More information about the repeal of the overnight parking ban and institution of overnight parking permits for residents.
The City Council Finance Committee is meeting this evening at 5:30pm to consider the Administration’s plan for overturing 82-year old overnight parking ban.
A Powerpoint presentation given by the Traffic Engineering Department to the City Council Finance Committee is available here for download. That page also has a comment form to submit your comments on the plan directly to the city.
Finally, below is the Administration’s Fact Sheet on the program:
Creating a Framework for Overnight Resident Permit Parking
Lifting the ban on overnight parking and ushering in a modern, efficient program for City residents
As one of America’s densest metropolitan areas, Providence is a growing, thriving place. Overnight resident permit parking will make Providence a more livable city.
A program establishing overnight resident permit parking that is modern, efficient, and enforceable will benefit our City’s residents.
|Dec 2011/Jan 2012
|Administration and Council work together to pass framework
|Administration led community education and input period: neighborhood meetings, online engagement
|Program finalized, implementation begins
|Official launch of the program
- Providence’s ban on overnight parking was established in 1929, when the automobile was in its adolescence. 80+ years later, it is time to repeal the outdated ban and bring more rationality to resident parking in our City.
- The new overnight parking policy will ease the hunt for affordable housing. For many resident car-owners, housing costs often exclude a legal place to park. In the same way, landlords sometimes have difficulty finding tenants when parking is not provided.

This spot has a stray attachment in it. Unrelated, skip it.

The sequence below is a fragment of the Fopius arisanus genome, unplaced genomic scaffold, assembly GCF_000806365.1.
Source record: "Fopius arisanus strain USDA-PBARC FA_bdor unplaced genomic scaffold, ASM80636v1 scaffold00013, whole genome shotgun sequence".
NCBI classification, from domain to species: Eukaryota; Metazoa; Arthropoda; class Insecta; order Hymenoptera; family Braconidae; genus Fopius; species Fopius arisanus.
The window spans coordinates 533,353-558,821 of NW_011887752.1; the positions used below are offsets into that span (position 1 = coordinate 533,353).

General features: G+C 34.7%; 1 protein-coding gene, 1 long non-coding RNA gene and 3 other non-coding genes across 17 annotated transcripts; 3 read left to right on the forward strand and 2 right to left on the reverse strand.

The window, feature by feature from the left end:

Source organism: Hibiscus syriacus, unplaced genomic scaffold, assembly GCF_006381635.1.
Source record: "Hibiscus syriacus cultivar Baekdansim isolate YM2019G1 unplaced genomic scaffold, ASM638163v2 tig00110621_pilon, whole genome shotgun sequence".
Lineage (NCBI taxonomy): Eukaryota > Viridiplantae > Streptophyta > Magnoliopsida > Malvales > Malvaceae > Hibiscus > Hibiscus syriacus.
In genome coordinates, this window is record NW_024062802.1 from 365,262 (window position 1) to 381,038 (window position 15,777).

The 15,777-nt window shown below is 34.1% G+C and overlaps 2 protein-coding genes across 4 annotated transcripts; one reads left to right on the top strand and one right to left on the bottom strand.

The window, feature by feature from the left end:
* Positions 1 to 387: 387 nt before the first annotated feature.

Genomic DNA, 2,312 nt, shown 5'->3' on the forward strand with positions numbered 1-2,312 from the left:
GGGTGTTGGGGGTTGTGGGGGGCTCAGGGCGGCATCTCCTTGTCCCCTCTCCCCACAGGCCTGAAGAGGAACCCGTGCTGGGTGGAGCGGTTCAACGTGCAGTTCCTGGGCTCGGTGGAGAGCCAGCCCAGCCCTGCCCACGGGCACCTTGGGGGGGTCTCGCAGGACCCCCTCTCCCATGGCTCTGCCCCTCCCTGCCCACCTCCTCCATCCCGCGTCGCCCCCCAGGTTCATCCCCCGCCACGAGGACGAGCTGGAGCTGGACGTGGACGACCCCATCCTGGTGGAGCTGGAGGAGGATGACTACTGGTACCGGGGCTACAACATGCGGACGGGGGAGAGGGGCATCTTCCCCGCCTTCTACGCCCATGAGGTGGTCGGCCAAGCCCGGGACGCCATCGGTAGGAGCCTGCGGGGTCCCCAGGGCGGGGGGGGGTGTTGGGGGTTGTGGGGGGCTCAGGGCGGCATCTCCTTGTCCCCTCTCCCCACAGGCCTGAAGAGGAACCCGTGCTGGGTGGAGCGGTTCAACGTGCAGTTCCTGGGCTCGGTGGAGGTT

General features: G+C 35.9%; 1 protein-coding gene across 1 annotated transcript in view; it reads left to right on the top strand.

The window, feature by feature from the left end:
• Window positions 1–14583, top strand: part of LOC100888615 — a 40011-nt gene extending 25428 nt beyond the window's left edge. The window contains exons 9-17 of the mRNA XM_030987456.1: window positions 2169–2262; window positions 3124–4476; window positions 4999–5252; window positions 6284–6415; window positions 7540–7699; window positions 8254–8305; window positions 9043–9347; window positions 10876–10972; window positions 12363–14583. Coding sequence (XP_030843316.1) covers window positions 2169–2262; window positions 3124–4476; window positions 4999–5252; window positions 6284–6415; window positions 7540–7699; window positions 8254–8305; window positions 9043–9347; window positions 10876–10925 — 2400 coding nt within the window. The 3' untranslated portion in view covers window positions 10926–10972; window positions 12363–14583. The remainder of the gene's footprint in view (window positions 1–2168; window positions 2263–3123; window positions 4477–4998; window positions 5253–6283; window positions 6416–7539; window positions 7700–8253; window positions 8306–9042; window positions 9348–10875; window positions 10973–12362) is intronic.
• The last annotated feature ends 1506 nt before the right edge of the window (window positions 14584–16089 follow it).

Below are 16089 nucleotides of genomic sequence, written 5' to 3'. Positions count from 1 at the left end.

- In many of the City’s neighborhoods yards are paved for parking and residents have lost their ability to have backyard interactions with their neighbors. The overnight resident parking program will allow homeowners to keep their green space, making our neighborhoods more livable.
- In our City’s neighborhoods where overnight resident permit parking has been a reality for several years, the presence of parked cars has had a traffic-calming effect.
- The City of Providence is in a unique situation – we have an opportunity to start a permit program from the ground up. This has given us the ability to identify modern technologies and business practices that will benefit our City for years to come.
- New fee amounts to $8/month ($100/year), a reasonable amount compared to fees charged at private lots or the cost of more than 4 parking tickets.
- City residents will have the ability to enroll online, by phone or in-person.
- Permits will be license plate-based and digital. There will be no need to mail stickers or paper permits to residents.
- Permits are non-transferable and will expire one year from date of purchase. Persons with handicap plates are exempt from annual permit fee.
- Residency can be established with utility bill, deed, tax bill, or rent receipt. Applicants must also prove that their vehicle is registered in Rhode Island. If a fraudulent address or registration is determined, the permit will be voided.
- In order to qualify for a permit all outstanding parking tickets and vehicle taxes must be paid.
- There will be a two-permit limit per household and residents of dorms and apartment buildings with six or more units are not eligible. In addition, commercial vehicles are not eligible.
- Signs will be posted at the City’s borders, on major streets, and on the borders of permit districts to define zones. Permit districts will mirror the City’s police districts.
- There is a street opt-out provision included in the City ordinance that establishes the program. If 75% of the residents on a given street with vehicles registered in Rhode Island
- sign a petition, the street will not be included in the program.
- The parking ban will remain on all arterial streets like Smith, Broad and Eddy.
- The City will use digital permit technology for enforcement; the same technology is currently in use for scofflaw enforcement.
- The program will improve parking compliance as active, consistent enforcement will be a priority.